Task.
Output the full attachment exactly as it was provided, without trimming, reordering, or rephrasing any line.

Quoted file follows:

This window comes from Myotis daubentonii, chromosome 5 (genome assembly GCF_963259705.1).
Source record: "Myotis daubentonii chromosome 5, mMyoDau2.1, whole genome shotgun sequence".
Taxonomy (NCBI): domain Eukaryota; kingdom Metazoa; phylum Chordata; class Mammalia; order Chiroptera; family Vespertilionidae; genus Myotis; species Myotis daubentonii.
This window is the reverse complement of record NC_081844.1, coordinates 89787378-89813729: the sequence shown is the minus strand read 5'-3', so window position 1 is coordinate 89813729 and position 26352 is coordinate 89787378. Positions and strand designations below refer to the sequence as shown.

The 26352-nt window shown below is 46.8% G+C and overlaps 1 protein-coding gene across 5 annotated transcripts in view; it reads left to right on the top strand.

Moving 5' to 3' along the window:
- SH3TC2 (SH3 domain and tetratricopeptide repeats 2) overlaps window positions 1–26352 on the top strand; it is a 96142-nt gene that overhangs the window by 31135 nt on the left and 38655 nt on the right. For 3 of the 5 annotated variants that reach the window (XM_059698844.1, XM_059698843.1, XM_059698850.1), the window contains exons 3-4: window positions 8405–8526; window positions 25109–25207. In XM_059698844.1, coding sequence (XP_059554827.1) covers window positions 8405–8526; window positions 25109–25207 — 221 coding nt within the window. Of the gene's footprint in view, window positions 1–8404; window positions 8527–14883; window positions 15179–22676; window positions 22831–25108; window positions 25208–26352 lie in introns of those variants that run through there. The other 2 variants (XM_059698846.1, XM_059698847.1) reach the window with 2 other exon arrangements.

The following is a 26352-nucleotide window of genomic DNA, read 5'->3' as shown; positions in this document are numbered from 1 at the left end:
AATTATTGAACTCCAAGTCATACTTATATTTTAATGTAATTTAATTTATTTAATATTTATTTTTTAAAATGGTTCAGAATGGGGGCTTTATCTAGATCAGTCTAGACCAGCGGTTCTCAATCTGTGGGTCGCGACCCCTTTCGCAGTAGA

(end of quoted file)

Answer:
This window comes from Myotis daubentonii, chromosome 5 (genome assembly GCF_963259705.1).
Source record: "Myotis daubentonii chromosome 5, mMyoDau2.1, whole genome shotgun sequence".
Taxonomy (NCBI): domain Eukaryota; kingdom Metazoa; phylum Chordata; class Mammalia; order Chiroptera; family Vespertilionidae; genus Myotis; species Myotis daubentonii.
This window is the reverse complement of record NC_081844.1, coordinates 89787378-89813729: the sequence shown is the minus strand read 5'-3', so window position 1 is coordinate 89813729 and position 26352 is coordinate 89787378. Positions and strand designations below refer to the sequence as shown.

The 26352-nt window shown below is 46.8% G+C and overlaps 1 protein-coding gene across 5 annotated transcripts in view; it reads left to right on the top strand.

Moving 5' to 3' along the window:
- SH3TC2 (SH3 domain and tetratricopeptide repeats 2) overlaps window positions 1–26352 on the top strand; it is a 96142-nt gene that overhangs the window by 31135 nt on the left and 38655 nt on the right. For 3 of the 5 annotated variants that reach the window (XM_059698844.1, XM_059698843.1, XM_059698850.1), the window contains exons 3-4: window positions 8405–8526; window positions 25109–25207. In XM_059698844.1, coding sequence (XP_059554827.1) covers window positions 8405–8526; window positions 25109–25207 — 221 coding nt within the window. Of the gene's footprint in view, window positions 1–8404; window positions 8527–14883; window positions 15179–22676; window positions 22831–25108; window positions 25208–26352 lie in introns of those variants that run through there. The other 2 variants (XM_059698846.1, XM_059698847.1) reach the window with 2 other exon arrangements.

The following is a 26352-nucleotide window of genomic DNA, read 5'->3' as shown; positions in this document are numbered from 1 at the left end:
AATTATTGAACTCCAAGTCATACTTATATTTTAATGTAATTTAATTTATTTAATATTTATTTTTTAAAATGGTTCAGAATGGGGGCTTTATCTAGATCAGTCTAGACCAGCGGTTCTCAATCTGTGGGTCGCGACCCCTTTCGCAGTAGA